How to bring Learning to Life with ‘Screen Time’

Technology is a huge part of our lives at the moment, and it’s developing fast. Quite rightly, schools are starting to teach ‘coding’ (how to write code for a computer programme.) Gone are the days when IT lessons were only using Microsoft Publisher to make WORDART or PowerPoint to make words move fancily across the screen. With all this technology, children are accessing ‘screen time’ much more at home. ‘Screen time’ used to just refer to watching television or playing consoles, but now we not only have televisions and computers but laptops, tablets and smart phones too.

In a recent article in the Telegraph, Lydia Willgress discusses an Ofcom study which says,  “three to four year olds are online for an average of 71 minutes per day or 8 hours, 18 minutes a day- an hour and a half more than last year.” In the same article, she quotes Dr Hayley Van Zwanenberg who says, “Screentime stimulates the ‘reward centre’ of pre-school children’s brains, acting like a drug, so they will want more and more. But young children should be active, investigating the real world and having lots of social interaction to develop healthily, physically and mentally.”

When I was in primary school, we had one computer in the juniors that I got to share with a couple of friends in a timed slot. I honestly couldn’t tell you what we did on it. It definitely did not enhance our learning.

At home, we had a really old computer with white letters on a black background. I don’t think we were allowed to touch that! By my teens, we had upgraded the computer and I used to have to fight for ‘screen time’ with my brother, waiting for the whirring and the buzzing of the phone line connecting to the internet only for my Mum to shout that she needed to use the phone.

As a teacher, part of my job was to teach Music Technology. My pupils had not seen or heard of a gramophone or a record player which might be expected, but they had never seen a tape before either. And do you remember the Mini-Disk? Children of today will not know the pain of trying to record the Top 40 off the radio and trying to cut out the speech between songs.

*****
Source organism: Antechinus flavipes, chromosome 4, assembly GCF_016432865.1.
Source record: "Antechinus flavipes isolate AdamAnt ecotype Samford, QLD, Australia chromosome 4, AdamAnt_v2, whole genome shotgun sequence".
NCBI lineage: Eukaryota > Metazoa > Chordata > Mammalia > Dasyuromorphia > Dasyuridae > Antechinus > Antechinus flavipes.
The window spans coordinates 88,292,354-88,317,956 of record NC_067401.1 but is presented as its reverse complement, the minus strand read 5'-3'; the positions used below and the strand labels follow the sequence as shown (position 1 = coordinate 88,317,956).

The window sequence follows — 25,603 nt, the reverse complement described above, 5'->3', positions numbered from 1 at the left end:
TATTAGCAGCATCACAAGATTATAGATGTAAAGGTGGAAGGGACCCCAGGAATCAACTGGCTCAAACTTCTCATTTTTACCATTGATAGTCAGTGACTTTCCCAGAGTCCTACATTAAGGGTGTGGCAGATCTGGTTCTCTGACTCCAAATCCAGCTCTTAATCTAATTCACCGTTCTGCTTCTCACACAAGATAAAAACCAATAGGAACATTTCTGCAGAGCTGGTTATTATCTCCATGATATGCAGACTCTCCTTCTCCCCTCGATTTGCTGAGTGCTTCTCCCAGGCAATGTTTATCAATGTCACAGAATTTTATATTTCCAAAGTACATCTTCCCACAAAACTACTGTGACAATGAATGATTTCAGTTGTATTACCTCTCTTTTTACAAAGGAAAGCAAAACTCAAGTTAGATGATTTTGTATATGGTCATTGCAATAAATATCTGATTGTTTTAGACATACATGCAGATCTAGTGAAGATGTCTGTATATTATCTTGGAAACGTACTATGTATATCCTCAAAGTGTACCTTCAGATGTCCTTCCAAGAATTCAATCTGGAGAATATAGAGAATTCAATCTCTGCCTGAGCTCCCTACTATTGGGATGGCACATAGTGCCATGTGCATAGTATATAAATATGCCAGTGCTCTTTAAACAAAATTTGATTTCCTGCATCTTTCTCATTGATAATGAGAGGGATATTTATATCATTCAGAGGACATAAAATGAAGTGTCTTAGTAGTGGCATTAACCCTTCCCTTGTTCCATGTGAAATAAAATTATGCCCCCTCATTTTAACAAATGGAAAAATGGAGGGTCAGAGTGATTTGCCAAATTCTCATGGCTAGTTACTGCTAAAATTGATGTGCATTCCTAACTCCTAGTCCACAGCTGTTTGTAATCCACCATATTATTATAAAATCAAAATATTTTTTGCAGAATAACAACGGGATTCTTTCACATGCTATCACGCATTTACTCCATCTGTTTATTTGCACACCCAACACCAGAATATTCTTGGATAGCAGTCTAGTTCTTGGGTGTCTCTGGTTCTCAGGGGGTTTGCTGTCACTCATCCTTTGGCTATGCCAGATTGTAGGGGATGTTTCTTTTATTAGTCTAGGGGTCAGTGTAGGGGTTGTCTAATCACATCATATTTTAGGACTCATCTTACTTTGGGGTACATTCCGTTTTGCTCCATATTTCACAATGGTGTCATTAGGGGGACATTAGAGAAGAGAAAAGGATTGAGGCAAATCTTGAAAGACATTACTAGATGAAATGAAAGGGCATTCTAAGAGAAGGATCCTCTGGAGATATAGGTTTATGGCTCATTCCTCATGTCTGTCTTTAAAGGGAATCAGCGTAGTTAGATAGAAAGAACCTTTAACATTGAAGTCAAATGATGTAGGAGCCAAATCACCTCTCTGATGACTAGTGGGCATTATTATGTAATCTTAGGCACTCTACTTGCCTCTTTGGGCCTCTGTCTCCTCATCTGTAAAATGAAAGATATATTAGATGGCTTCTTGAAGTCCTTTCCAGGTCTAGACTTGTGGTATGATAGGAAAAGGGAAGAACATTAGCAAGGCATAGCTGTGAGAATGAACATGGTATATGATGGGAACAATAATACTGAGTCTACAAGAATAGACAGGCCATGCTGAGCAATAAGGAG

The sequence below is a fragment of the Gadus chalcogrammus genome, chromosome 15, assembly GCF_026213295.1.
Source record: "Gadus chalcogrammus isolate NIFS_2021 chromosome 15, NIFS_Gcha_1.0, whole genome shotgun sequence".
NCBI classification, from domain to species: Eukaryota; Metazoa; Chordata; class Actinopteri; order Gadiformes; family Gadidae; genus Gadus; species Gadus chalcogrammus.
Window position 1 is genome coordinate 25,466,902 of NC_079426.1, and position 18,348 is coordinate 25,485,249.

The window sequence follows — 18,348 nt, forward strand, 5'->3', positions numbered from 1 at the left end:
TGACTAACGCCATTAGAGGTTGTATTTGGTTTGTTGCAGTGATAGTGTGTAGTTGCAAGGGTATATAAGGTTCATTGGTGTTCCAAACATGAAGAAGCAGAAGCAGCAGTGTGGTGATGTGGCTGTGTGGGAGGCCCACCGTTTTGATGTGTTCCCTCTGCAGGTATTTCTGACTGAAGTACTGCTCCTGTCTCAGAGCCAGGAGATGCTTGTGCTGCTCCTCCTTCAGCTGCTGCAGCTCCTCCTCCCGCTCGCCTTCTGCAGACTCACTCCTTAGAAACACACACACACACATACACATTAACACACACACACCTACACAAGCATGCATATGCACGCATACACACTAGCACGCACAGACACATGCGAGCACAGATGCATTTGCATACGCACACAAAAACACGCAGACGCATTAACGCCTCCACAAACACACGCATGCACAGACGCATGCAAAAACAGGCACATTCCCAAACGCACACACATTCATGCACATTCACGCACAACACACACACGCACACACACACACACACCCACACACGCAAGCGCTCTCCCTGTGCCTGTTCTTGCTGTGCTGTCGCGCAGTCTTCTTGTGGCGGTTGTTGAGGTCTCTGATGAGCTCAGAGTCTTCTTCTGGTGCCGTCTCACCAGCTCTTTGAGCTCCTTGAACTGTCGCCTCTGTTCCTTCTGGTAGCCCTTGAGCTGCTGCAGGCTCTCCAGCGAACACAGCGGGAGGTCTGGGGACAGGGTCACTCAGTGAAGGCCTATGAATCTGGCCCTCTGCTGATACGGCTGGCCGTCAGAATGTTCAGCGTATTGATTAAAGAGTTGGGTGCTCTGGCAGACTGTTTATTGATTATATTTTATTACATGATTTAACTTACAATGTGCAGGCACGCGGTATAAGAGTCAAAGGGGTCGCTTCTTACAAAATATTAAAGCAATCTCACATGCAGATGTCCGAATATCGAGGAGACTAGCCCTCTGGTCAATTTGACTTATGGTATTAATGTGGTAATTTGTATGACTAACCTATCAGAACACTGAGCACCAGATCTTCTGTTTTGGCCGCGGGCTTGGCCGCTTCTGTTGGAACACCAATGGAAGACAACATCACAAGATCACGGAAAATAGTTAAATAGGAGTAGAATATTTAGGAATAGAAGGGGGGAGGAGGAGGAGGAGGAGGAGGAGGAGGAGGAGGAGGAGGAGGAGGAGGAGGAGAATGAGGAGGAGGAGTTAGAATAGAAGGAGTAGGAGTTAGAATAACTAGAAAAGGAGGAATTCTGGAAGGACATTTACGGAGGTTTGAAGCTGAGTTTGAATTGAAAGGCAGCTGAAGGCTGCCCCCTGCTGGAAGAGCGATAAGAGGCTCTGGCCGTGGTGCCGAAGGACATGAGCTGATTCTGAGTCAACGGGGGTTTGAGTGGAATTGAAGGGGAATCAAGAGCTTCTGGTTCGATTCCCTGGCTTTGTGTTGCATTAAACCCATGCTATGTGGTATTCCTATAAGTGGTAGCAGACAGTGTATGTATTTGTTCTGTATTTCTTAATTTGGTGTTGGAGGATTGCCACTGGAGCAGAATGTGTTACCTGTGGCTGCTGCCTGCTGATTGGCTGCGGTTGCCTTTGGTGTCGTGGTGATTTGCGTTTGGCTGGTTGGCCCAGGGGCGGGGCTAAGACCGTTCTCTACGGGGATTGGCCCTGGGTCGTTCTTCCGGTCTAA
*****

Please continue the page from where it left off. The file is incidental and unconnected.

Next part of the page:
I believe you can use technology in fun and purposeful ways to help children investigate the real world and still develop well.

  1.  Interviews
    Do you remember singing Spice Girls into your hairbrush when you were young? (or was that just me?)  Well, get your hairbrush (back) out and use your smart phone or tablet to interview your child and let them interview you too. ‘Hot seating’ is a technique used by teachers to enhance speaking by choosing a pupil to answer questions planned by the rest of the class. Work with your child to come up with ‘who, what, where, why, how and when’ questions, and don’t forget ‘did and do’ questions. An example of a story to bring to life in this way would be the Lonely Beast by Chris Judge. This book is about a beast who sets out to find some friends. He goes through the sea and the mountains to the city. At first, the people in the city run away from him. But their curiosity brings them back and they let him stay in the park. Although, he has many visitors, he still feels lonely. So, to find more friends he tells his story by going on the radio and television. You can pretend to be the beast and interview each other, you can even pretend to be the curious city people and think about why you ran away. This can be replicated with any story. Pick a character and plan some questions. Encourage full sentences and make your own radio or television interview. Then re-listen time and time again.
  1. Photograph books
    You take photographs on an outing – what happens to them? Upload them to Facebook? Do you remember when we took our films to be processed at a supermarket and you would have to wait a week to find out that you’d put your finger over the lens or you’d made the skyline all wonky? Children of today will not know our pain!

You can make your photographs a learning tool in a fun and purposeful way. With your child, upload them to your computer or laptop and let them choose four. You then have two options:

  • Show them how to print them directly, and help them hand write a caption under each photograph (scribing if necessary).
  • Copy the photographs into a Word document and support them to type the sentences under each, then show them how to print. The more you do this, the sooner your young child will learn how to print independently.